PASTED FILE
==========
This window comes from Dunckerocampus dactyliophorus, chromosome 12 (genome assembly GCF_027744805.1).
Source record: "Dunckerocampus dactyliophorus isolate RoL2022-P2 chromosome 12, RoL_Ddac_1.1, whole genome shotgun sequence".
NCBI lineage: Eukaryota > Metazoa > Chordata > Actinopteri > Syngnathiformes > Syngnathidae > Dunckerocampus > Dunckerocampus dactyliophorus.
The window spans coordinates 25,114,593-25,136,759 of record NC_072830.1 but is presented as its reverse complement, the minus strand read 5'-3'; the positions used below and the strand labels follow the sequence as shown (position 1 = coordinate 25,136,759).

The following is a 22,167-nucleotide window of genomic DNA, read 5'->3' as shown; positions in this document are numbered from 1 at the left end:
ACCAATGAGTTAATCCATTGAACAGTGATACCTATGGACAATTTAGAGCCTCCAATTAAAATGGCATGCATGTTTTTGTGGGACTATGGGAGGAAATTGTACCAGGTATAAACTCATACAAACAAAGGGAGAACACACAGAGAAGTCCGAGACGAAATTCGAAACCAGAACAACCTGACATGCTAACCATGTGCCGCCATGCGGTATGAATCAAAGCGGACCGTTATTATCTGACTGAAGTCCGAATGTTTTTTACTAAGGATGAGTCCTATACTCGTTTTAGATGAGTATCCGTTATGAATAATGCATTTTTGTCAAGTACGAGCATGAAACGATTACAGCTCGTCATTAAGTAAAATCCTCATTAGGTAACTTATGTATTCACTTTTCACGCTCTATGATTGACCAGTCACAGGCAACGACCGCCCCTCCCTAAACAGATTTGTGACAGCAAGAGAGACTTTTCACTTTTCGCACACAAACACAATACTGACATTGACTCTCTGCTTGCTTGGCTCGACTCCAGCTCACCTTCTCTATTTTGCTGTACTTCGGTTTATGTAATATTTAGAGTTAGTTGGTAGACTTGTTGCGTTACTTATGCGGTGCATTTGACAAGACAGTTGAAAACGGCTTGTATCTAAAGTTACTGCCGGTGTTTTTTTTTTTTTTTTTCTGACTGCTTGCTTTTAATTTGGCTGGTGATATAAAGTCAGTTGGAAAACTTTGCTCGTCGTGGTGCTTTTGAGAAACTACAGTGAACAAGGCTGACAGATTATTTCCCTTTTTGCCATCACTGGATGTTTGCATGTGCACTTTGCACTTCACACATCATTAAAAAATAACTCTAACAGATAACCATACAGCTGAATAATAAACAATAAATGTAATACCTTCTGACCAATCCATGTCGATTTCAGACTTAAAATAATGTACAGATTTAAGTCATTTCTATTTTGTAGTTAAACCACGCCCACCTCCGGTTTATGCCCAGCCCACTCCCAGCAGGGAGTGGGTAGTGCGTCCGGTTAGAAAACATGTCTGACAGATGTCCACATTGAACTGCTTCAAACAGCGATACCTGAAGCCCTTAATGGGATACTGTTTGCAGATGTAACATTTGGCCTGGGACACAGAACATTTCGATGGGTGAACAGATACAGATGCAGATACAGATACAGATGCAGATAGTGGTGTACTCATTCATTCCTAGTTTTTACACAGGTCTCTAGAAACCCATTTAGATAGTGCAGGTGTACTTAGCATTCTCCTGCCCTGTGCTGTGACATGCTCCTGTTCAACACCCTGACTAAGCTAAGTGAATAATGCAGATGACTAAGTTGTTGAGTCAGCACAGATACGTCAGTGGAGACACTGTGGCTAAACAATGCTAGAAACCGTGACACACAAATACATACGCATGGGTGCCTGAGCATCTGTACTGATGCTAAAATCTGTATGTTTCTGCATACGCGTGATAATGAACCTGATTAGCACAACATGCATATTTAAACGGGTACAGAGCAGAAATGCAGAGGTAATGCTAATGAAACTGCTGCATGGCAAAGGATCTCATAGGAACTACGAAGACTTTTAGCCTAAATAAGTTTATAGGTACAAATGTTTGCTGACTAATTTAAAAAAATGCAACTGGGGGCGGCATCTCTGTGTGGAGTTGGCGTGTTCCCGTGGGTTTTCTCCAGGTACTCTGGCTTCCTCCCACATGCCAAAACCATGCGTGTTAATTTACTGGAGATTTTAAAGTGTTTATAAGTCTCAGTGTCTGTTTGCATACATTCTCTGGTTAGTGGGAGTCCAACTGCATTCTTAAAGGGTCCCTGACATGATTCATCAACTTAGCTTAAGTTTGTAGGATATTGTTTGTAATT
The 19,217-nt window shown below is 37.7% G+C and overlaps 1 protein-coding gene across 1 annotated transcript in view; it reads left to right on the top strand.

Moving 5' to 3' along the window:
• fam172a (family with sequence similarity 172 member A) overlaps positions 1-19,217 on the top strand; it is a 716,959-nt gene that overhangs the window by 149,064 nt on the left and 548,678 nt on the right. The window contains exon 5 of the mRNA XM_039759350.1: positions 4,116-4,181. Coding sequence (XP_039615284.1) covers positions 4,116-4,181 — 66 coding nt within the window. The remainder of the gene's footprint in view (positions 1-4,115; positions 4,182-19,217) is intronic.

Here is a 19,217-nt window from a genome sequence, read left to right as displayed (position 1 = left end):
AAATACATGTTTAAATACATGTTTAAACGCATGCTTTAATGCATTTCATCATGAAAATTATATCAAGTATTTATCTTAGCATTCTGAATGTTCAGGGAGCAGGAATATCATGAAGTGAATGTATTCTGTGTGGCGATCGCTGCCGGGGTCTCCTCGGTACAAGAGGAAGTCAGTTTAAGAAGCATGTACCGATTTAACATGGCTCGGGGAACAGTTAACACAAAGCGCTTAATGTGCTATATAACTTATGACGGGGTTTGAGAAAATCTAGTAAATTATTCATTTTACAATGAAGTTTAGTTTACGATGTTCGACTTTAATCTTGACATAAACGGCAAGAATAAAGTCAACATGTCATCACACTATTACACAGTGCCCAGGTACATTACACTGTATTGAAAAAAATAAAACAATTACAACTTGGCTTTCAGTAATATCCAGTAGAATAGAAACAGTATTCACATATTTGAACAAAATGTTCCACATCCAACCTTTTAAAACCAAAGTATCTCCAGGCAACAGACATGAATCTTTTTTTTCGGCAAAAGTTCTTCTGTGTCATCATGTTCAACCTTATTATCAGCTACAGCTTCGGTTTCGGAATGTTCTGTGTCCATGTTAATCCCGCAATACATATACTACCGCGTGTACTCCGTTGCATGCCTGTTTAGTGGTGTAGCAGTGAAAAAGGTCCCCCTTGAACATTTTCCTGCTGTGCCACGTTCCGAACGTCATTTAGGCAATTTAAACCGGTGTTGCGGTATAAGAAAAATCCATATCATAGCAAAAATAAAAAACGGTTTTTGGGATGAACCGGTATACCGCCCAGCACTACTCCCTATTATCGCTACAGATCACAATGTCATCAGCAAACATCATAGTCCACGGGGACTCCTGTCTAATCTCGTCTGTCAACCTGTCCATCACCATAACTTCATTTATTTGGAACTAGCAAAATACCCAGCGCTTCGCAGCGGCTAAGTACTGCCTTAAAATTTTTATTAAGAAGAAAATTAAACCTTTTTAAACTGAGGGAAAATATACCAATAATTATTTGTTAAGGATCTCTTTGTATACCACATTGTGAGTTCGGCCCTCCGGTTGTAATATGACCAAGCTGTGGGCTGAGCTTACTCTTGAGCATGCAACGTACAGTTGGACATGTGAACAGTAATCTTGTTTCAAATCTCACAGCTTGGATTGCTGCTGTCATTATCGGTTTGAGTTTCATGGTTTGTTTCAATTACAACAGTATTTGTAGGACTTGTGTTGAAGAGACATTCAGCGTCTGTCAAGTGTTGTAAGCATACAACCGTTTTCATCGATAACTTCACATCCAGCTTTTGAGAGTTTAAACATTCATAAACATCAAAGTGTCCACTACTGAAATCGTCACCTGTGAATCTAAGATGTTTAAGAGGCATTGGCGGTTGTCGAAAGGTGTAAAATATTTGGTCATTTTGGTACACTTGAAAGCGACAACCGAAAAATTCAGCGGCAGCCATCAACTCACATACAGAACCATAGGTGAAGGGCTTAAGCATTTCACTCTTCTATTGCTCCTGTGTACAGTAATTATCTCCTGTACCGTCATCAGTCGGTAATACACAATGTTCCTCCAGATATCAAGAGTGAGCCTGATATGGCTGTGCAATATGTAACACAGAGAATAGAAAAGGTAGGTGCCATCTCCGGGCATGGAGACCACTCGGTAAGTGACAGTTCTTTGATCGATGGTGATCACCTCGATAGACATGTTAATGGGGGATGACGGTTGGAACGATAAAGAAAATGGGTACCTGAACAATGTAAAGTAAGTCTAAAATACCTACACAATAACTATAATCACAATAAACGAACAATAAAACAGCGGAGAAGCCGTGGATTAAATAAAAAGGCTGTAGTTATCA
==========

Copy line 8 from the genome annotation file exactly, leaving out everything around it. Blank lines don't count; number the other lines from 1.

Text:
Moving 5' to 3' along the window: